Last week, humanitarian not-for-profit Médecins du Monde, together with Médecins Sans Frontières and organisations from 17 countries, challenged a patent on a pharmaceutical component of Gilead’s hepatitis drug, Sovaldi (sofosbuvir).
Sovaldi received US approval in December 2013, and European authorisation in January 2014, for the treatment of chronic hepatitis C infection. At the time of approval, the drug attracted criticism over its price tag, which equated to around $1,000 (€857) a pill.
On September 14, 2018, patent 2,604,620 was upheld by the European Patent Office (EPO), despite Médecins du Monde’s claim that the related component is “inactive”, and its patent, therefore “unmerited”.
According to Médecins du Monde, the patent “contributes to Gilead’s monopoly and prevents hundreds of thousands of patients in Europe to receive affordable treatment.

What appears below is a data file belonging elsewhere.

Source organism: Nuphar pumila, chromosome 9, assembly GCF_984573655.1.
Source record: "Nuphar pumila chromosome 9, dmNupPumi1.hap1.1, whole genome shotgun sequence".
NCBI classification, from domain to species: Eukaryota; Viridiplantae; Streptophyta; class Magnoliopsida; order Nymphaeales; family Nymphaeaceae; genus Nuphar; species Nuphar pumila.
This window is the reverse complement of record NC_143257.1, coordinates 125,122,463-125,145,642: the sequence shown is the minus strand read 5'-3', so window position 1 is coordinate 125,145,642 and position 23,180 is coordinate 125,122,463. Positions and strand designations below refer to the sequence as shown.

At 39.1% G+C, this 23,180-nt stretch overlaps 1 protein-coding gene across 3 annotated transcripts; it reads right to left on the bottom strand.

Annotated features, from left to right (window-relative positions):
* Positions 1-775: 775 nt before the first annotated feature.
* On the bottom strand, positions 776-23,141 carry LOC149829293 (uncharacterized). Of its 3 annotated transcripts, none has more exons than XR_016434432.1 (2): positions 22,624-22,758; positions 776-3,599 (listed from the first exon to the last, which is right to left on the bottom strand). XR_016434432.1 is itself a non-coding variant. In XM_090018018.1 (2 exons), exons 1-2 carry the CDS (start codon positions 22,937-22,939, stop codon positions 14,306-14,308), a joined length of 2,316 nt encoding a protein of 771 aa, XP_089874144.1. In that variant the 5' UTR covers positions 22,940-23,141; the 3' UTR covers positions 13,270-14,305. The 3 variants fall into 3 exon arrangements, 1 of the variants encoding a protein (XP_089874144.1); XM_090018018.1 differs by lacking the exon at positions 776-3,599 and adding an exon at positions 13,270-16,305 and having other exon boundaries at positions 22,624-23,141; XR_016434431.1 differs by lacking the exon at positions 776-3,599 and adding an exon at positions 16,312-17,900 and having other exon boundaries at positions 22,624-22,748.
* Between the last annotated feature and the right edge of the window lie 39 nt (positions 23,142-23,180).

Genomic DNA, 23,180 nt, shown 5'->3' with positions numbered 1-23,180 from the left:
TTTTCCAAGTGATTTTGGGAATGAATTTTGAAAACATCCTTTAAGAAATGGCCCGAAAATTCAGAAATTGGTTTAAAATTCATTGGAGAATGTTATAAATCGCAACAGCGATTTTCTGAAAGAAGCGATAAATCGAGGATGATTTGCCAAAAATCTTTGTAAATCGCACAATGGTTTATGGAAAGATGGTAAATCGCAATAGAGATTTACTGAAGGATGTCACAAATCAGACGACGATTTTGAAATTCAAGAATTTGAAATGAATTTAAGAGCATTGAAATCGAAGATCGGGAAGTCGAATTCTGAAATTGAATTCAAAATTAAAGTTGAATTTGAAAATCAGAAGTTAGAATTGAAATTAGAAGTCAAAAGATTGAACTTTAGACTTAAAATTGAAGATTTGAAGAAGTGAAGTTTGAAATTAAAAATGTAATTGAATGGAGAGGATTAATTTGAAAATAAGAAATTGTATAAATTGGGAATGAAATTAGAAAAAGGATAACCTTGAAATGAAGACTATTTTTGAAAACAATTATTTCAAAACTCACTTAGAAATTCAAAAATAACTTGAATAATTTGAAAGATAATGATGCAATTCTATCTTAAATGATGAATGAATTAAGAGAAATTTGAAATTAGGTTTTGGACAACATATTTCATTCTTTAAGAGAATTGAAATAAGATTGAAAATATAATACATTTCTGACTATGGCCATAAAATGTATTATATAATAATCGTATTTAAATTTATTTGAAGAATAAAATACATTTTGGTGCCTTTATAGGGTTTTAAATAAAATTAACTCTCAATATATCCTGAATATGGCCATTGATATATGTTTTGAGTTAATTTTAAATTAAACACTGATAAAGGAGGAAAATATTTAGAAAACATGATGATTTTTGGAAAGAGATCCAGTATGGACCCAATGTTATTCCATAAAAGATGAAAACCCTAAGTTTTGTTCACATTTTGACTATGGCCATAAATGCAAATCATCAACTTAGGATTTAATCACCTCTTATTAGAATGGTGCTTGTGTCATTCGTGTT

“The verdict demonstrates how pharmaceutical companies abuse the patent system by using patents only for their own interests instead of their original purpose: patents were devised to improve the well-being of society,” the non-government organisation added.
Gilead defended the patent protection of its treatment in an emailed statement, highlighting that last week’s hearing related to one of a number of patents protecting the manufacture of Sofosbuvir.
“As the EPO has previously granted and maintained a separate patent that covers the sofosbuvir molecule itself, this patent does not impact Gilead’s exclusive right to make and sell our hepatitis C medicines in the EU,” the firm explained.
According to Gilead, its Hepatitis C treatment range, which includes Sovaldi, Harvoni, Epclusa and Vosevi, has “transformed the treatment of HCV.”
The firm also highlighted its access programmes in developing countries, which include an agreement with the Medicines Patent Pool – an organisation that can sub-license production to generic drug companies in India, China and South Africa.